Wednesday, May 13, 2009

When one door closes...

I was very bummed about the failure of my A. pernyi colony. However, I got a nice surprise on Sunday when I realized that I have a mulberry tree in my yard that I didn't know about. There is an area in our side yard that we hadn't trimmed in about five years. Sunday I was doing yard work and I discovered this little tree. I'm sure that the people who owned the house before us had been cutting it down, but since mulberry trees grow like weeds it has come back to life. It only has one trunk, and it's still a very immature tree with the trunk being about 3 inches in diameter, but it's leafing nicely and looks very healthy. I think it's about 6 feet tall.

Since it's in the middle of a bunch of other trees I'm going to trim all the other trees back so that my little mulberry can get more sun and have more room to grow. It's also very close to our neighbor's property, and he's very good about trimming his trees so I have to tell him not to touch the mulberry even if it hang over into his yard. I need all the leaves I can get from it.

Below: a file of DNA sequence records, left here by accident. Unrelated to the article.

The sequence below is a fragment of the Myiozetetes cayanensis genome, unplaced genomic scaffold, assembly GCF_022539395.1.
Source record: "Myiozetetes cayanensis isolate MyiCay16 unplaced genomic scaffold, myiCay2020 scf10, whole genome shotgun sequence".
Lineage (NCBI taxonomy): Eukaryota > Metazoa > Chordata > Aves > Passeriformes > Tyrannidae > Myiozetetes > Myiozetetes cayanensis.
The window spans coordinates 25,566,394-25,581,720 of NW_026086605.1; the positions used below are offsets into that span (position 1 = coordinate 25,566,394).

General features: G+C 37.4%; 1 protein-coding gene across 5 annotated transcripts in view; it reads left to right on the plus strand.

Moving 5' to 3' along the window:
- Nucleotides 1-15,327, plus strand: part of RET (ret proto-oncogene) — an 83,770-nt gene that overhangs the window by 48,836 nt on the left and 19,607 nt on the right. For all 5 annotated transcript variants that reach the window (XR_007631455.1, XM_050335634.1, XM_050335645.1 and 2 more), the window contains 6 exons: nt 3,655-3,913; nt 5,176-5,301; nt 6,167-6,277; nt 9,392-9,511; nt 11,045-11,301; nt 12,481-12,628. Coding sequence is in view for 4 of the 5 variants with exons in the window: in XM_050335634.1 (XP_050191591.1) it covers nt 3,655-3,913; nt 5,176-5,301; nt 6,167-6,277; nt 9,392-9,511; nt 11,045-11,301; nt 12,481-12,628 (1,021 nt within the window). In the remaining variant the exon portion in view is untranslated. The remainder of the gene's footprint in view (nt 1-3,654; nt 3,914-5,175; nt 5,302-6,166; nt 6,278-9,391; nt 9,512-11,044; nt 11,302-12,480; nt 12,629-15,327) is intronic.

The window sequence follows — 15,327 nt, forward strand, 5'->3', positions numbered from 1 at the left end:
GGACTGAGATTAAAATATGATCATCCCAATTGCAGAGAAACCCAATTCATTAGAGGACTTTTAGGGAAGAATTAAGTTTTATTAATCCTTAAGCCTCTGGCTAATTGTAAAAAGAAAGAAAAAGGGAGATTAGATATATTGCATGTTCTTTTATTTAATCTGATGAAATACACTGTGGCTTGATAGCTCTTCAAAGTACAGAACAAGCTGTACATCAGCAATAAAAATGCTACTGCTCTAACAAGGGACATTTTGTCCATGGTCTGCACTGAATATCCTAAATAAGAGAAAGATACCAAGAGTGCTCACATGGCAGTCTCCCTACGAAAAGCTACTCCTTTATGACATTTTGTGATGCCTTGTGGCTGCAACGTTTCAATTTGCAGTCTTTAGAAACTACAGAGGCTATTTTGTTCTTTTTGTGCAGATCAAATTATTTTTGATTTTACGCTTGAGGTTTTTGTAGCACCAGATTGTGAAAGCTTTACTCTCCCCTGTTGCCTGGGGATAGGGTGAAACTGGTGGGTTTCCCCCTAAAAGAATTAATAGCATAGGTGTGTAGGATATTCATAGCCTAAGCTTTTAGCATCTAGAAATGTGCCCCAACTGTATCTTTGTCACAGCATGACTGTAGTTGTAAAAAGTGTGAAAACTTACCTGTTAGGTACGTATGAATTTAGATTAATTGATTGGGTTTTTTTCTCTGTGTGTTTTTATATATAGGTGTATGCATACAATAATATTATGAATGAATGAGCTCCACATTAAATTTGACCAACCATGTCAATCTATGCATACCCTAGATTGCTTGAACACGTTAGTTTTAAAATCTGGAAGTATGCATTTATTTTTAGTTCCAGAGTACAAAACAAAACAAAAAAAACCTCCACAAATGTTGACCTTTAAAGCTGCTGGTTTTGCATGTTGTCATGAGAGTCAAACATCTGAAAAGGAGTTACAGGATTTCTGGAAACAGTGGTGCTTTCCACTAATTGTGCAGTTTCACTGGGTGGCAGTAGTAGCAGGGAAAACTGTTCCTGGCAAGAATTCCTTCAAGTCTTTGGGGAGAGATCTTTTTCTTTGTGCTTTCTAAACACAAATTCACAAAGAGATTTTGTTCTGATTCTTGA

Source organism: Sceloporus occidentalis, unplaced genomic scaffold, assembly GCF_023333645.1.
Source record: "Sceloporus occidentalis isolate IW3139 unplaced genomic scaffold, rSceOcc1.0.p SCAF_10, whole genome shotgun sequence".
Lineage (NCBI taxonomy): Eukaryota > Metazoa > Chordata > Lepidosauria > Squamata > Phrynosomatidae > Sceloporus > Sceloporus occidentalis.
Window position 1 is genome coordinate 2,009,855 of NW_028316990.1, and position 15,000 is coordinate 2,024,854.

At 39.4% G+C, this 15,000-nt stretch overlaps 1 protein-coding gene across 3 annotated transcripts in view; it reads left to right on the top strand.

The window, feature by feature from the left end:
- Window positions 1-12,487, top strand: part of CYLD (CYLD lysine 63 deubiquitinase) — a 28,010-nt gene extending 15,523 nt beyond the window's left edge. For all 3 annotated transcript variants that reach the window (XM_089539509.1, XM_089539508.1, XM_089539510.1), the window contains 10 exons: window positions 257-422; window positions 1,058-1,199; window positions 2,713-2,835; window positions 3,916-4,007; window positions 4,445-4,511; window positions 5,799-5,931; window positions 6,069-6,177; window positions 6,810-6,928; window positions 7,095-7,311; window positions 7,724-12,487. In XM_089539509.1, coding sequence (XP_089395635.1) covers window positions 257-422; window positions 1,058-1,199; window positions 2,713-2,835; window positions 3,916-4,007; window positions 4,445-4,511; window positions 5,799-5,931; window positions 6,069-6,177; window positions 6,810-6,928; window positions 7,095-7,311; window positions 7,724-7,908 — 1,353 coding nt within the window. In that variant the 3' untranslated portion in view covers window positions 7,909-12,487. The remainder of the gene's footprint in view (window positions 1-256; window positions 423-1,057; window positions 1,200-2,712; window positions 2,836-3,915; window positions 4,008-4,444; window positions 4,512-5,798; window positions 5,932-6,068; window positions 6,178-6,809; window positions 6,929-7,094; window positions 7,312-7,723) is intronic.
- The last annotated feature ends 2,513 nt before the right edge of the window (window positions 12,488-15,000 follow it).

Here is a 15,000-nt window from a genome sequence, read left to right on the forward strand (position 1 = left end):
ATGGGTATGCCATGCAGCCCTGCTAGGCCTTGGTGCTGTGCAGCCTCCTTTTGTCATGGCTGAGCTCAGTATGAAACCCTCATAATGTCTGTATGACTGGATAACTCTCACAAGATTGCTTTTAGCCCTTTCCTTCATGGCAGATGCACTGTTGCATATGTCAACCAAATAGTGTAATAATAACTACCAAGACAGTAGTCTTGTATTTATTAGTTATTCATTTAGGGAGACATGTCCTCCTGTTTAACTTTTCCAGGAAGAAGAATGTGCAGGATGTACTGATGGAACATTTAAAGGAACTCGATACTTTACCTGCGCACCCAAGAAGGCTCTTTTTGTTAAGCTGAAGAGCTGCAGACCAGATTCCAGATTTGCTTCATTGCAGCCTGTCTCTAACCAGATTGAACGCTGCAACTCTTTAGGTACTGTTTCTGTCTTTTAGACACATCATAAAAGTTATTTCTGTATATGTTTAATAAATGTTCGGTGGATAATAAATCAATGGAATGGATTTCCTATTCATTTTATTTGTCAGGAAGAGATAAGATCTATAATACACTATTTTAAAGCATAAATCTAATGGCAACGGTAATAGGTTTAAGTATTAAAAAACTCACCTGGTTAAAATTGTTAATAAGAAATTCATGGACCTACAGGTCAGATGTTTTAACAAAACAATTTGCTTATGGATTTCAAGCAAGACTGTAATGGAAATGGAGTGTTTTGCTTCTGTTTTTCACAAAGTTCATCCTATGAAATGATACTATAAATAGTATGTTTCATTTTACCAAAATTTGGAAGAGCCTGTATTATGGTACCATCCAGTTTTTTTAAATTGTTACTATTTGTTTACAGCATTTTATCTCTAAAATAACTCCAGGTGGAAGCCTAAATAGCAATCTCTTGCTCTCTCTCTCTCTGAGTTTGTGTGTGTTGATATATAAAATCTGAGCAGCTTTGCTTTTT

I hope it fruits!


Monday, May 4, 2009

It's over

I'm been resisting posting this because it's sad for me. Out of 11 cocoons I had five males and six females which resulted in no matings. I have one lonely female left alive, and she is just hanging around waiting to die. Somehow the death of the moth is not as sad if they have mated because then it seems like they have fulfilled their purpose in life.

Before most of the moths died I contacted a moth expert from Canada and he made several very good suggestions. I even tried hand-pairing the moths, which is where you hold the moth's butts together and sort of force the issue if they are reluctant. That didn't even work. When none of the suggestions worked he concluded that my moths were probably too closely related to mate. Many species has a built in mechanism that prevents them from mating with siblings or even close cousins. It's good for the gene pool, but not for a small breeder. The B. mori don't have a problem inbreeding, but inbreeding can cause other issues like sudden death of the worms or disease.

So, my project has totally stalled out. For the next few months I will be unable to raise A. pernyi, but I can raise some B. mori. In a few weeks I will order 200 eggs or so and give those another try. I had no issues with raising them last time, so I anticipate much better success. I will try and get more A. pernyi later this summer and try to raise a late summer generation.

Labels: ,